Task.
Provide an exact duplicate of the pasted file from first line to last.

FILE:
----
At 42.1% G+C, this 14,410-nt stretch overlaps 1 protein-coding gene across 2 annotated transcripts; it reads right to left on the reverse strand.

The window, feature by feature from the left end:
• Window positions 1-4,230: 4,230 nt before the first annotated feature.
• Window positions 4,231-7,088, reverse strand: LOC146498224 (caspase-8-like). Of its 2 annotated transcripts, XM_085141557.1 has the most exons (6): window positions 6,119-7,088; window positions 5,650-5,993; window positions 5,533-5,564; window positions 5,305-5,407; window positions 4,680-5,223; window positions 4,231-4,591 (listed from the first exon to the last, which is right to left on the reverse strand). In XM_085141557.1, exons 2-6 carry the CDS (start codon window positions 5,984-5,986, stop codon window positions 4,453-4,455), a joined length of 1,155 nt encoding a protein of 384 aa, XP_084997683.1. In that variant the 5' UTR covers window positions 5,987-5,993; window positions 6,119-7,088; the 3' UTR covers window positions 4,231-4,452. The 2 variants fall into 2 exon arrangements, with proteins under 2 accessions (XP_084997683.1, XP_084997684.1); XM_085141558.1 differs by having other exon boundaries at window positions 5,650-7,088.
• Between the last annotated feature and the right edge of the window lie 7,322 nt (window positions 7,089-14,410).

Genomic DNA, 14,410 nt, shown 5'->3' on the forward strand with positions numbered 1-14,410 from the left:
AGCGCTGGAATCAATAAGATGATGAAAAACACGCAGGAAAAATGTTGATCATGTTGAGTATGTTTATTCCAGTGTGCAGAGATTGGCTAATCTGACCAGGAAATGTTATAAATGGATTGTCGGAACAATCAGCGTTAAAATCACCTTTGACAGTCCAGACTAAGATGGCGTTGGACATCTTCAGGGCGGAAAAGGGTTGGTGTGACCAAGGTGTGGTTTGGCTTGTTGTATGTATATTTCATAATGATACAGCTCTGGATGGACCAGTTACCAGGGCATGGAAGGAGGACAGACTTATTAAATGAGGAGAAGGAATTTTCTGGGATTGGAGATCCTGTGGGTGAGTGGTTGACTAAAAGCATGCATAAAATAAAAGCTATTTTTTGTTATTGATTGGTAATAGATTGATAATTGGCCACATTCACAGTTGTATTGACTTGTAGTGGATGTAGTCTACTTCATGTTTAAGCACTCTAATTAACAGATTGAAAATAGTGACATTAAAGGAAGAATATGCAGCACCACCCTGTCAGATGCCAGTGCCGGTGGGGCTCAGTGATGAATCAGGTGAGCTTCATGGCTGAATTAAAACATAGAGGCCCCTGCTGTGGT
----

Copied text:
At 42.1% G+C, this 14,410-nt stretch overlaps 1 protein-coding gene across 2 annotated transcripts; it reads right to left on the reverse strand.

The window, feature by feature from the left end:
• Window positions 1-4,230: 4,230 nt before the first annotated feature.
• Window positions 4,231-7,088, reverse strand: LOC146498224 (caspase-8-like). Of its 2 annotated transcripts, XM_085141557.1 has the most exons (6): window positions 6,119-7,088; window positions 5,650-5,993; window positions 5,533-5,564; window positions 5,305-5,407; window positions 4,680-5,223; window positions 4,231-4,591 (listed from the first exon to the last, which is right to left on the reverse strand). In XM_085141557.1, exons 2-6 carry the CDS (start codon window positions 5,984-5,986, stop codon window positions 4,453-4,455), a joined length of 1,155 nt encoding a protein of 384 aa, XP_084997683.1. In that variant the 5' UTR covers window positions 5,987-5,993; window positions 6,119-7,088; the 3' UTR covers window positions 4,231-4,452. The 2 variants fall into 2 exon arrangements, with proteins under 2 accessions (XP_084997683.1, XP_084997684.1); XM_085141558.1 differs by having other exon boundaries at window positions 5,650-7,088.
• Between the last annotated feature and the right edge of the window lie 7,322 nt (window positions 7,089-14,410).

Genomic DNA, 14,410 nt, shown 5'->3' on the forward strand with positions numbered 1-14,410 from the left:
AGCGCTGGAATCAATAAGATGATGAAAAACACGCAGGAAAAATGTTGATCATGTTGAGTATGTTTATTCCAGTGTGCAGAGATTGGCTAATCTGACCAGGAAATGTTATAAATGGATTGTCGGAACAATCAGCGTTAAAATCACCTTTGACAGTCCAGACTAAGATGGCGTTGGACATCTTCAGGGCGGAAAAGGGTTGGTGTGACCAAGGTGTGGTTTGGCTTGTTGTATGTATATTTCATAATGATACAGCTCTGGATGGACCAGTTACCAGGGCATGGAAGGAGGACAGACTTATTAAATGAGGAGAAGGAATTTTCTGGGATTGGAGATCCTGTGGGTGAGTGGTTGACTAAAAGCATGCATAAAATAAAAGCTATTTTTTGTTATTGATTGGTAATAGATTGATAATTGGCCACATTCACAGTTGTATTGACTTGTAGTGGATGTAGTCTACTTCATGTTTAAGCACTCTAATTAACAGATTGAAAATAGTGACATTAAAGGAAGAATATGCAGCACCACCCTGTCAGATGCCAGTGCCGGTGGGGCTCAGTGATGAATCAGGTGAGCTTCATGGCTGAATTAAAACATAGAGGCCCCTGCTGTGGT